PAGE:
Ed St. Onge:

following up with you? Because Oh, yeah, for

Alex Husner:

sure. Yeah, your

Annie Holcombe:

level, they have that level of granularity in the guest that comes to your website. Because I think up to that point, you were dependent upon asking the call center, where were people calling from did you write, I remember running call centers, and they would keep the little tick box, like, who was how many calls they had for certain timeframes, like the day is like all those kinds of things. And yeah, I mean, it's just that oh, my gosh, this is such great stuff. And I don't need to have you at all the vrma events.

Alex Husner:

I know. I'll give you a couple of other interesting or Ben again, he's coming to bother now, because business will be lining up.

Annie Holcombe:

Danny roadshow,

Ed St. Onge:

yeah, but a couple of interesting things we've learned. And it doesn't matter if your vacation rental hotel doesn't matter if you're a long planned market or a short plan market. What percentage of the industry's web traffic at any given time, do you think is interested in dates more than 90 days in the future? So if I went and pulled Alex's website right now, you would get a pretty good percentage because it's vacation rental in there. Yeah, big homes and stuff like that. But what if I said 100 room hotel in Daytona Beach, whose primary market of business is Orlando? If I pulled up their analytics right now, what percentage of their audience like is looking at dates today? That are more than 90 days away from today? Just if you had to guess and 1%? Alex

Alex Husner:

10%.

Ed St. Onge:

Okay. 45%. Wow, we're way off. Oh, we were guessing we were guessing 15 When we were? Yep. So so this is the interesting thing we've learned. So first of all, email newsletters sign up on your site without getting any understanding of what the person is interested in is problematic. And we only know this now. Because what we've realized is the shopping window, even for markets that have two day booking windows, the shopping window is substantially longer than we've answered. And I can already tell you that the majority of marketers have their cadence of delivery of content and targeting and all of that. It's way too late. Right? The actual arc of interest for dates is way earlier than we all thought. And this is even in a market in markets that have you know, two day booking windows, you know, three day booking windows. You're it's people are shopping, but they've learned they don't have to book early because you're not going to sell out for those dates like they've been on them for months, but they've been on your site for months, and you haven't gotten a chance to have a conversation with them. So this journey beyond being you know, super exciting for marketers because of what it does to your, your, I mean, think about how easy your CRM is to set up now. I'm going to feed you so Alex is huge, but let's talk about the average 150 unit operator. Yeah, capturing between four and 6000 people a month for that size of operation. And with each of them, we are telling you, here's the day and time they were on your website, here's the start date they're interested in, here's the end date they're interested in, here's their name, here's their email address, whether or not they've booked, and we're handing this all over to your CRM. So you could just from a very rough standpoint, build monthly audiences, and just drop this person into December, because they're interested in December, let's talk to them about December. And instantly, you are having a better conversation with that person than you would have ever had, if they mistakenly and I don't mean to make this sound mean. But if they had mistakenly just given you their email address for your newsletter, they would go through seven months of hearing you talk about what you need next weekend, next week, right after that.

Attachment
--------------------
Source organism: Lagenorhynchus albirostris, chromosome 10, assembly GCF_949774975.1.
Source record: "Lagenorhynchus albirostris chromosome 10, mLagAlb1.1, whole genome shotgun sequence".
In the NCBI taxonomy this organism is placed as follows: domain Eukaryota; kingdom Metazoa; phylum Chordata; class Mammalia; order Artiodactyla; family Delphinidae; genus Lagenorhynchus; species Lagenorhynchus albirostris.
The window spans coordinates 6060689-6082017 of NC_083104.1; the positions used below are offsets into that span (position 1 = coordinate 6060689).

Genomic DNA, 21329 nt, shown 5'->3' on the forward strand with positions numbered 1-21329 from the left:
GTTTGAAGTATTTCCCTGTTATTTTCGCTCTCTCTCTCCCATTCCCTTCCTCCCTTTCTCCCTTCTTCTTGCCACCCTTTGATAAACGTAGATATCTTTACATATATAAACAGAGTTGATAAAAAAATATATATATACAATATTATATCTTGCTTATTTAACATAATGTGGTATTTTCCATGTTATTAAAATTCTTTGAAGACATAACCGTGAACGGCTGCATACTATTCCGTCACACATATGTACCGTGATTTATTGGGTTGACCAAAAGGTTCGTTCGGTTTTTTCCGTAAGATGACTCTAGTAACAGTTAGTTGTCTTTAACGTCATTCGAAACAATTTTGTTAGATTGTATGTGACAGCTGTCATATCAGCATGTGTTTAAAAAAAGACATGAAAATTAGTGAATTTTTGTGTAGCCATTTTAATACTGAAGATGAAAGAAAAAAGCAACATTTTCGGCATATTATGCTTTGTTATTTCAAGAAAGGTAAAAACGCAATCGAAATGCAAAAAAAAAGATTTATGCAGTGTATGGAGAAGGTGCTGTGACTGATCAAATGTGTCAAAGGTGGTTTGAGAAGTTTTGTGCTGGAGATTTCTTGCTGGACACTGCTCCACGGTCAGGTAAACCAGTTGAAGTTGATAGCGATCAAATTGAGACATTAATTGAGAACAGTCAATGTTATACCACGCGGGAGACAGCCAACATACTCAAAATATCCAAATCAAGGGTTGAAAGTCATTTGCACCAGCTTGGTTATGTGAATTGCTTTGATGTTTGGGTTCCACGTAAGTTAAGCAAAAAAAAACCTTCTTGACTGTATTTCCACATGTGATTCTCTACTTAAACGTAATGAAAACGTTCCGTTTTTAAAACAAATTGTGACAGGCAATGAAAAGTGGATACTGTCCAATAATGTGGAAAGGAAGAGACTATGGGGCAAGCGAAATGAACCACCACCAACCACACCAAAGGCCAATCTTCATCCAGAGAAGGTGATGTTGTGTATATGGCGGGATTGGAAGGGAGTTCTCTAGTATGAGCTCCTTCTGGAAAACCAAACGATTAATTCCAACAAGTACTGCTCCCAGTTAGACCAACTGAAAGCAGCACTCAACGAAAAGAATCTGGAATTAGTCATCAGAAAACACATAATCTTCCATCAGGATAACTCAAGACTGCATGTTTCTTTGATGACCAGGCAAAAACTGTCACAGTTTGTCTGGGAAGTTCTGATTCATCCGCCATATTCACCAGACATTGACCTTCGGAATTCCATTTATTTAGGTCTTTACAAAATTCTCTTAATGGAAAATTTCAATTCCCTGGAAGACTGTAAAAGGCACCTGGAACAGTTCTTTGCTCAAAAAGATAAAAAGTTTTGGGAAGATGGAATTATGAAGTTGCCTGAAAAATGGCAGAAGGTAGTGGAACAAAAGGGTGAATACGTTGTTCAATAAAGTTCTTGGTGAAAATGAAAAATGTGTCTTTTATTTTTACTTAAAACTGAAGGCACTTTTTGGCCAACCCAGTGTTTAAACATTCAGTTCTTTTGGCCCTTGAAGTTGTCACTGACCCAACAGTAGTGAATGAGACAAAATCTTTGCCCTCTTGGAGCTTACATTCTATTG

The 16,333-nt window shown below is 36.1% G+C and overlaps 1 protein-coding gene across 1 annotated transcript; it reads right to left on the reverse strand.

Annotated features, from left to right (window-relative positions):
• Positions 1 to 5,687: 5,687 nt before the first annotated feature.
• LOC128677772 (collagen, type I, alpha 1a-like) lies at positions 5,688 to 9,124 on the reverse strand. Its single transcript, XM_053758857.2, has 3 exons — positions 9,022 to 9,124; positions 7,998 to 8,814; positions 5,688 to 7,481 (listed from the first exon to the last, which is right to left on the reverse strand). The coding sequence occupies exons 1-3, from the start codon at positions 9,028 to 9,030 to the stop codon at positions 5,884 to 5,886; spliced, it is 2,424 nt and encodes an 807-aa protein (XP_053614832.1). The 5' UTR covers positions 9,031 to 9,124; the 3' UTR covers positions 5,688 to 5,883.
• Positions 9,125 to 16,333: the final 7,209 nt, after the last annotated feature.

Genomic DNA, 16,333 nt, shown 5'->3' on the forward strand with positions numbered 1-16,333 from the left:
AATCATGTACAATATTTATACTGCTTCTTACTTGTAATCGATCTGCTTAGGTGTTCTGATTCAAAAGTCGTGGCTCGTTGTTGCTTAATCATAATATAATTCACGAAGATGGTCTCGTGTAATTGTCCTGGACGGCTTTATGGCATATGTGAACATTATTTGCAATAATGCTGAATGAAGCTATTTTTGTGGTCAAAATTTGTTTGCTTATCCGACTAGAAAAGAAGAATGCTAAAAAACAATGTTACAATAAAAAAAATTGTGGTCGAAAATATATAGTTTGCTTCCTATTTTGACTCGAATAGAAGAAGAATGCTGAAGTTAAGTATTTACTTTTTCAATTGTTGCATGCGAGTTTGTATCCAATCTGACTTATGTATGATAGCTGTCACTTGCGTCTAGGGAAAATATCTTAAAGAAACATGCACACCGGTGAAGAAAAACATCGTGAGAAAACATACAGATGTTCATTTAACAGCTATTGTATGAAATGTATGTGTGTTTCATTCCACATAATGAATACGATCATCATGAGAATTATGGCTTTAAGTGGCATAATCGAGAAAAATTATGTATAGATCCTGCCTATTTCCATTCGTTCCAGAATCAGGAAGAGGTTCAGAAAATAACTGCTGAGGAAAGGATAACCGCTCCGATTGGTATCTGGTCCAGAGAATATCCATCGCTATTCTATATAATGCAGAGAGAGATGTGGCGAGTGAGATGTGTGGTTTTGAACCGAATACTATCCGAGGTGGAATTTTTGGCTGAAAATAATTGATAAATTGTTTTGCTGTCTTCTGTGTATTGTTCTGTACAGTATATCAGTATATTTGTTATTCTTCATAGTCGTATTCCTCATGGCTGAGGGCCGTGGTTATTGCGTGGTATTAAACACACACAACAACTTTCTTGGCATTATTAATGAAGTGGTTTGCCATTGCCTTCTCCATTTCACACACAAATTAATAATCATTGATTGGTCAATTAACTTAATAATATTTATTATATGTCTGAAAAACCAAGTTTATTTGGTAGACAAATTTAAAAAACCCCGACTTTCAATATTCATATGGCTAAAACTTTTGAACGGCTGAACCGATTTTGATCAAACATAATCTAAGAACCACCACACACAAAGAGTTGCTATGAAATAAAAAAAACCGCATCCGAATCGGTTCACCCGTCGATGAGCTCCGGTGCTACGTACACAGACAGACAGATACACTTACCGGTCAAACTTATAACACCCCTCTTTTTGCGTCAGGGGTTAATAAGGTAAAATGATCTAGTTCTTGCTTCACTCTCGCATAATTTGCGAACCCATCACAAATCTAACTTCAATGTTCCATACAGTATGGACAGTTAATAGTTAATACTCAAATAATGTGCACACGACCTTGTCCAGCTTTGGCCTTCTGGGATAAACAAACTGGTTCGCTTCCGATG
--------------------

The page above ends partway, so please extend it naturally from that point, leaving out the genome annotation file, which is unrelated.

Alex Husner:

And they and they're like, I'm not coming now you might have to

Ed St. Onge:

seven gallons of having the wrong conversation with you before talking to them. Yeah, about the thing they're interested in. And so when we looked at this journey, we looked at it as like, so let's pull all this aside, let's just talk about this. Our approach to targeting people has evolved massively. In the last 20 years, our approach to communication platforms has evolved massively over the last 20 years. Yet, we have been using this same exact marketing funnel that existed in the 1990s. Yeah, to this very sophisticated effort. So we looked at that and said, Well, how do we make all this like work better? You have to go back and circle back on old things and go, does this still make sense? Or our email marketing is our biggest moneymaker? Well, how do we feed that machine? With better better? Yeah, better information, so it can have better conversations? Sometimes that goes, Oh, then we need to rethink how we start with this person. Right? Like, let's start it at the beginning. And let's, let's rethink it from there. And so that's what we did with this. Alex was an amazingly brave person, because every one sensor is that we've gotten to look at Yes,